Origin of the Four Points in American Lutheranism

Although the Ohio Synod greatly desired to see a union of Lutheran church bodies, the members saw practical difficulties that would prevent them from joining the new General Council. They probed the representatives of the General Council synods at the convention:

  1. What relation will this venerable body in future sustain to Chiliasm?
  2. Mixed Communion?
  3. The exchanging of pulpits with sectarians [non-Lutheran Protestants]?
  4. Secret or unchurchly Societies [for example, Freemasonry]?

The delegates of the Iowa Synod brought with them a letter also asking these questions, with the exception of the first, because they had decided that millennialism was theologically an open question with which good Lutherans could agree to disagree.

The response of the General Council to the letter of the Iowa Synod was to the effect that the Council was not prepared to endorse the position of the Iowa Synod, but would "refer the matter to the District Synods until such time as by the blessing of God's Holy Spirit, and the leadings of his Providence, we shall be enabled, throughout the whole General Council and all its churches, to see eye to eye in all the details of practice and usage."

The Iowa Synod holding that there must be complete and hearty agreement not only in the principles of faith, "but also in an ecclesiastical practice accordant with such faith," refused to complete its connection with the General Council, its representatives contenting themselves with the privilege of debate at its conventions. For similar reasons the Synods of Ohio and Missouri decided not to enter into the union, and a few years later the Synods of Illinois, Wisconsin, and Minnesota decided to withdraw from it.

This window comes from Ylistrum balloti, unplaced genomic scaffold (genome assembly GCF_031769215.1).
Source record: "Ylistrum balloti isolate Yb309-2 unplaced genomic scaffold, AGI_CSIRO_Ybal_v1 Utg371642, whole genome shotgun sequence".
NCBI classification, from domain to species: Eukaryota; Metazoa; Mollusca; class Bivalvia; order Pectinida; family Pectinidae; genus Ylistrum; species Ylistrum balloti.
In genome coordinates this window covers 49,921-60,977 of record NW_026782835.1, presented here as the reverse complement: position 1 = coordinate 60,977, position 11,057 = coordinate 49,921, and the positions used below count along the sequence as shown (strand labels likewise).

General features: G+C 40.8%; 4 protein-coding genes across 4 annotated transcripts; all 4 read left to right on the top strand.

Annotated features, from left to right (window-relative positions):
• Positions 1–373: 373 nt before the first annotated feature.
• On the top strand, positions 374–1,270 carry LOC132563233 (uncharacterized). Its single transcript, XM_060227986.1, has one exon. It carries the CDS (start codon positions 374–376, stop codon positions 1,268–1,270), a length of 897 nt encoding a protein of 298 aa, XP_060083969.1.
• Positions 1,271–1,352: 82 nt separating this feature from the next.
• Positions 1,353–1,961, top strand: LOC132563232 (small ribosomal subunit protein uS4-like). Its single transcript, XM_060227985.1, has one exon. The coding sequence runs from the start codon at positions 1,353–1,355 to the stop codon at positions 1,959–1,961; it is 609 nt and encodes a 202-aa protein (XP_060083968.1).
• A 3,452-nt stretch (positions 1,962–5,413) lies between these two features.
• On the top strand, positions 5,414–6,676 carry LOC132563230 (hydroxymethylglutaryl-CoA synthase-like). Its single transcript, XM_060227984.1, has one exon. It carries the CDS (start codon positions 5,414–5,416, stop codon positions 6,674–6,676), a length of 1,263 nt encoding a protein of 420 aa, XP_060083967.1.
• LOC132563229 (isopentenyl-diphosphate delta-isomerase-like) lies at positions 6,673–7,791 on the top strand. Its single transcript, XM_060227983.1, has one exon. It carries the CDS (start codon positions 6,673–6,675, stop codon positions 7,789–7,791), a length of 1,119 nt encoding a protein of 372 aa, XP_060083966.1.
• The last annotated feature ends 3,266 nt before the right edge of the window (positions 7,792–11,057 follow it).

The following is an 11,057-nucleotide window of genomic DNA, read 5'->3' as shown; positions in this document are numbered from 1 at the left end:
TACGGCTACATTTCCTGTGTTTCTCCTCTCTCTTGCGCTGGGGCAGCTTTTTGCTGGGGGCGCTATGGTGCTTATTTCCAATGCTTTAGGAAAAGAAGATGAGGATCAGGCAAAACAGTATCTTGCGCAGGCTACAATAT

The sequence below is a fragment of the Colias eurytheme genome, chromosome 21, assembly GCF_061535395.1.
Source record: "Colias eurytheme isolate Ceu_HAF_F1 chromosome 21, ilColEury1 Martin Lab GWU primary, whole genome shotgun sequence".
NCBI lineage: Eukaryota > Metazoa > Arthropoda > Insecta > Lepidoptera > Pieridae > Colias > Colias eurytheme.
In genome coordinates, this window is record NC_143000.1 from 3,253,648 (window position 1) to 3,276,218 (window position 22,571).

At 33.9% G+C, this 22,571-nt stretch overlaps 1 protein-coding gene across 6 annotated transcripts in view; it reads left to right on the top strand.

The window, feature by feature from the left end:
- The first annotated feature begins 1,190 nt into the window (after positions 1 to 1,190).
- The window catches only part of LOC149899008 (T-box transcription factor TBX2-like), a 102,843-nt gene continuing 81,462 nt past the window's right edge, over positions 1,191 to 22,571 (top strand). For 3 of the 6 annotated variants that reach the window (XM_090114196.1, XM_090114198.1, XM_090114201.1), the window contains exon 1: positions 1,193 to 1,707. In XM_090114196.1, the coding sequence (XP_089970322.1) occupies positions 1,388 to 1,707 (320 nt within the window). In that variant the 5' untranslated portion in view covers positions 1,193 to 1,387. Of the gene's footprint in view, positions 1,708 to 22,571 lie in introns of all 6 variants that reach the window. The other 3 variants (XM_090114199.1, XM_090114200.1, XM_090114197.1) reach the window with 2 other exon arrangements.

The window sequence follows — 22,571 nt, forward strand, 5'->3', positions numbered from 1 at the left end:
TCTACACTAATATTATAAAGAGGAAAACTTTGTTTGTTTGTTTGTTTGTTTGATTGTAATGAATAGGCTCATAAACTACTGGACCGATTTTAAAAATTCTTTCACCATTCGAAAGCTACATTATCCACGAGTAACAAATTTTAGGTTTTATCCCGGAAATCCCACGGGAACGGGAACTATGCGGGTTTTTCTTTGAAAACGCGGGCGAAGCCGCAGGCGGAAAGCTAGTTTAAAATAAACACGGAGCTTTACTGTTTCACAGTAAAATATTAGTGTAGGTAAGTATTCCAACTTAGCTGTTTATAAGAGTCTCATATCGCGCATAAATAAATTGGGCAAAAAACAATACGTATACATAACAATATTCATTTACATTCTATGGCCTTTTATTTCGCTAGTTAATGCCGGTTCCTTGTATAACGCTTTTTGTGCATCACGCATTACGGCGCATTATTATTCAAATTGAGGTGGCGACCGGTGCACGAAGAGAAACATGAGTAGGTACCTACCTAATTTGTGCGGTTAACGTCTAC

Such were the origin of the "Four Points" which have gained historic importance in the Lutheran Church. They became the most important factor in the development of the General Council, arresting in its very first convention the realization of the original plan of its founders, and in no small degree "damping the bright and perhaps somewhat sanguine expectations of its warmest friends," while they kept the body for years in constant agitation. Ultimately, the General Council contained less than half of the Lutheran community previously existing as independent synods. The Synod of Illinois merged with the Missouri Synod in 1880, and the Wisconsin and Minnesota Synods together became part of the Joint Synod of Wisconsin in 1917.

List of Four Points

These Four Points were issues which were divisive among American Lutherans in the 1860s, and continued to be a point of contention into the next century:

  1. chiliasm (or millennialism),
  2. mixed communion (altar fellowship),
  3. exchange of pulpits with sectarians (pulpit fellowship) and
  4. secret or unchurchly societies (such as Masons, the Lodge, etc.).


  1. ^ Reed, Luther D., ed. (1923). Philadelphia Seminary Biographical Record 1864-1923. Mt. Airy, Philadelphia: Philadelphia Lutheran Seminary and the Alumni Association. Retrieved January 13, 2015.